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Our customers often ask us what they should do to maintain their wood floors between the deep cleanings we provide. As it turns out, there are a lot of decent answers to that question, and it's actually more important to know what NOT to do. Here are the top 5 mistakes people make that can actually harm their floors.

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First, for the love of all that is good in the world, don’t apply an acrylic floor polish or wax. These products don’t bond with the existing finish – they sit on top of it, and as such, create a number of problems. First, any soil that isn’t cleaned off of the floor becomes trapped under the acrylic or wax and remains visible (this may be a great look for insects in a museum, but not for your floors!). Acrylic polishes and waxes are also soft, and as such, they scuff and scratch easily, but an even bigger problem is that their softness makes them subtly tacky – a bit like the confessionals on The Bachelor or The Bachelorette. But unlike those confessionals, this tackiness isn’t fun to watch. It tends to hold onto soil, which makes your floor appear dirty faster. And once that soil gets into the acrylic or wax, you really can’t clean it out. Many cleaning products will cause a haze in the coating, which makes things look even worse. The only option left is to strip the acrylic or wax from the floor. This can be done, but it’s labor intensive and time consuming – not how you want to spend your Saturday!

Second, don’t mop with a lot of water as you would a tile floor. Depending on whether your floors are hardwood, engineered or laminate, and whether they were site or factory finished, you have a different level of water risk, but if water gets into the core of the plank, your floor can warp or cup. It’s best to use dry mops that use static electricity to pick up soil, or a very mildly wet mop.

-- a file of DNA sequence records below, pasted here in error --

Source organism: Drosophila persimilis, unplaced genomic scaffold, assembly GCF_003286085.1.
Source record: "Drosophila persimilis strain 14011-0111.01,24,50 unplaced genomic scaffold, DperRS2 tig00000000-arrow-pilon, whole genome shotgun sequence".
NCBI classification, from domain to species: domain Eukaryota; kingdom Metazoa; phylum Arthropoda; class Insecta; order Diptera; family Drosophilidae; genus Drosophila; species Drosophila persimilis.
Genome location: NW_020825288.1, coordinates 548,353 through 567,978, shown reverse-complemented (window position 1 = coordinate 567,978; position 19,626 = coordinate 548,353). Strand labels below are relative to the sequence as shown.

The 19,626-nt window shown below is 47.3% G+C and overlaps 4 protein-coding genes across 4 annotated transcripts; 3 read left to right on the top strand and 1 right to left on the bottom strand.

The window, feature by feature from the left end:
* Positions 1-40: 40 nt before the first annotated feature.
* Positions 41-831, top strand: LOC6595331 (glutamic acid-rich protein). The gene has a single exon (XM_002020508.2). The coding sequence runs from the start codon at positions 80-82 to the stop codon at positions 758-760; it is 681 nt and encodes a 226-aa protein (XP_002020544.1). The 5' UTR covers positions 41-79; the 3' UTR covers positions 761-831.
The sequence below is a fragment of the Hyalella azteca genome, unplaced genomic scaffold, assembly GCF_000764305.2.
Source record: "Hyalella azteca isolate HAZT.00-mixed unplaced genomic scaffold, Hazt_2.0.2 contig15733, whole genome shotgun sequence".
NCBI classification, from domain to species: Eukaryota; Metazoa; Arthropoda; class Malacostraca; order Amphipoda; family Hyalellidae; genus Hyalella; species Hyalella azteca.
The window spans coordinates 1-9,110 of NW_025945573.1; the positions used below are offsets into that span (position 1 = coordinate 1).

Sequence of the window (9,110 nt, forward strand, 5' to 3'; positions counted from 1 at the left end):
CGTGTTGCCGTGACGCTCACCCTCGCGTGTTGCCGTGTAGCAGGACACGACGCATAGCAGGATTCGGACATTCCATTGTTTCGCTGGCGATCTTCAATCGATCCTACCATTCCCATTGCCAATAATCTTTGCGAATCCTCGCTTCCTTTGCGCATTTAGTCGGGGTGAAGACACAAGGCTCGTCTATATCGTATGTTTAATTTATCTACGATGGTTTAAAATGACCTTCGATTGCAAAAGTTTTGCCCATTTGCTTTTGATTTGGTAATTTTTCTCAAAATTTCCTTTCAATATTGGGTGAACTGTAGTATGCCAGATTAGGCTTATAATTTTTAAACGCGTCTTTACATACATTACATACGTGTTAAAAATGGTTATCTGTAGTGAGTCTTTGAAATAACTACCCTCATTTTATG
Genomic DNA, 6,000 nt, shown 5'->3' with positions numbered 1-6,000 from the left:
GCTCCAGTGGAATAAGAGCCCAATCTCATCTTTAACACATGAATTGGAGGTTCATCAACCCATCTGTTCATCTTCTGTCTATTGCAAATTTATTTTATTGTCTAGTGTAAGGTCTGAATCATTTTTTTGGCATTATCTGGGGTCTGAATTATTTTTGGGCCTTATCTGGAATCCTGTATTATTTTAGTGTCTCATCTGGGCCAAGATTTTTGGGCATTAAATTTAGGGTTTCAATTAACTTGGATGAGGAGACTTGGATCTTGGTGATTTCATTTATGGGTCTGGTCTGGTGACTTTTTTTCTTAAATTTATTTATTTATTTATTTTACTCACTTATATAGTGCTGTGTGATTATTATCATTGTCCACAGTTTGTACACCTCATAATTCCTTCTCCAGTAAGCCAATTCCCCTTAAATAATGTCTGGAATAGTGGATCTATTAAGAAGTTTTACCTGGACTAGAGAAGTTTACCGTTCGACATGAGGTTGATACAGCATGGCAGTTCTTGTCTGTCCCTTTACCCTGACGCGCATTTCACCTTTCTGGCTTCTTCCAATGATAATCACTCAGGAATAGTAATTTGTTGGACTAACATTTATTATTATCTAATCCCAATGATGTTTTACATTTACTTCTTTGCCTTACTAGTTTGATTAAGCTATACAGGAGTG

Third, many people clean with distilled white vinegar. This is seen as a catch all home remedy for lots of cleaning, but it’s not a good choice for wood floors. Most soiling is acidic and is properly neutralized by alkaline substances. Distilled white vinegar is mildly acidic, so it doesn’t help dissolve most soils, and its acetic acid can slowly erode your existing finish.

Fourth, while it’s great to vacuum your floors, but don’t use the wrong type of vacuum or attachments. Steer clear of any machines or attachments that have beater bars or stiff bristles as these can scratch the finish itself. It’s best to use a wand style vacuum with a soft brush head attachment.

Fifth, despite all these warnings, don’t neglect regular maintenance. This should include routine sweeping or vacuuming (with an appropriate tool), occasional cleaning with an oil soap or non-abrasive wood floor cleaner, and every 12 – 18 months, having Advanced Degree Carpet Cleaning perform a deep, extractive cleaning to remove all embedded soil and to restore the warm, robust look you expect from your wood floors.

If you’d like to find out more about our wood floor deep cleaning and preservation finishing, or about any other service we provide, please call us at 302-945-0100.